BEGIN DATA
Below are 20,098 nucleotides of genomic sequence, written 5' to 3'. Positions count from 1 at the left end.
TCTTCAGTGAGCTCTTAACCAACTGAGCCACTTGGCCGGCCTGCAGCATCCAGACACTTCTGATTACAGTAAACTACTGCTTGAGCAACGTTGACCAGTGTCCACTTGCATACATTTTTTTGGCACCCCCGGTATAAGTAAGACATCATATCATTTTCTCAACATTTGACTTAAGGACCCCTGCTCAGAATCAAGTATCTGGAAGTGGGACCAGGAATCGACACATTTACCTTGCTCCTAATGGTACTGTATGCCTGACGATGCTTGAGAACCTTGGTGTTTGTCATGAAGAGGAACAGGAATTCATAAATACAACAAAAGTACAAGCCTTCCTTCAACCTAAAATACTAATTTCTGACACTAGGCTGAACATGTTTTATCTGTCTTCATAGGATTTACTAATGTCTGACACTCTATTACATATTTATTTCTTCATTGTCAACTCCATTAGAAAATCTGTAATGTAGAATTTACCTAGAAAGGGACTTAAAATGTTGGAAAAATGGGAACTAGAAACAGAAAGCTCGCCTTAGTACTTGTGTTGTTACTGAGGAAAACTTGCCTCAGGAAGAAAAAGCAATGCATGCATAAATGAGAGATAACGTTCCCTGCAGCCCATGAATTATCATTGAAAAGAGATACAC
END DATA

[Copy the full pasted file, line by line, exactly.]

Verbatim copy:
Below are 20,098 nucleotides of genomic sequence, written 5' to 3'. Positions count from 1 at the left end.
TCTTCAGTGAGCTCTTAACCAACTGAGCCACTTGGCCGGCCTGCAGCATCCAGACACTTCTGATTACAGTAAACTACTGCTTGAGCAACGTTGACCAGTGTCCACTTGCATACATTTTTTTGGCACCCCCGGTATAAGTAAGACATCATATCATTTTCTCAACATTTGACTTAAGGACCCCTGCTCAGAATCAAGTATCTGGAAGTGGGACCAGGAATCGACACATTTACCTTGCTCCTAATGGTACTGTATGCCTGACGATGCTTGAGAACCTTGGTGTTTGTCATGAAGAGGAACAGGAATTCATAAATACAACAAAAGTACAAGCCTTCCTTCAACCTAAAATACTAATTTCTGACACTAGGCTGAACATGTTTTATCTGTCTTCATAGGATTTACTAATGTCTGACACTCTATTACATATTTATTTCTTCATTGTCAACTCCATTAGAAAATCTGTAATGTAGAATTTACCTAGAAAGGGACTTAAAATGTTGGAAAAATGGGAACTAGAAACAGAAAGCTCGCCTTAGTACTTGTGTTGTTACTGAGGAAAACTTGCCTCAGGAAGAAAAAGCAATGCATGCATAAATGAGAGATAACGTTCCCTGCAGCCCATGAATTATCATTGAAAAGAGATACAC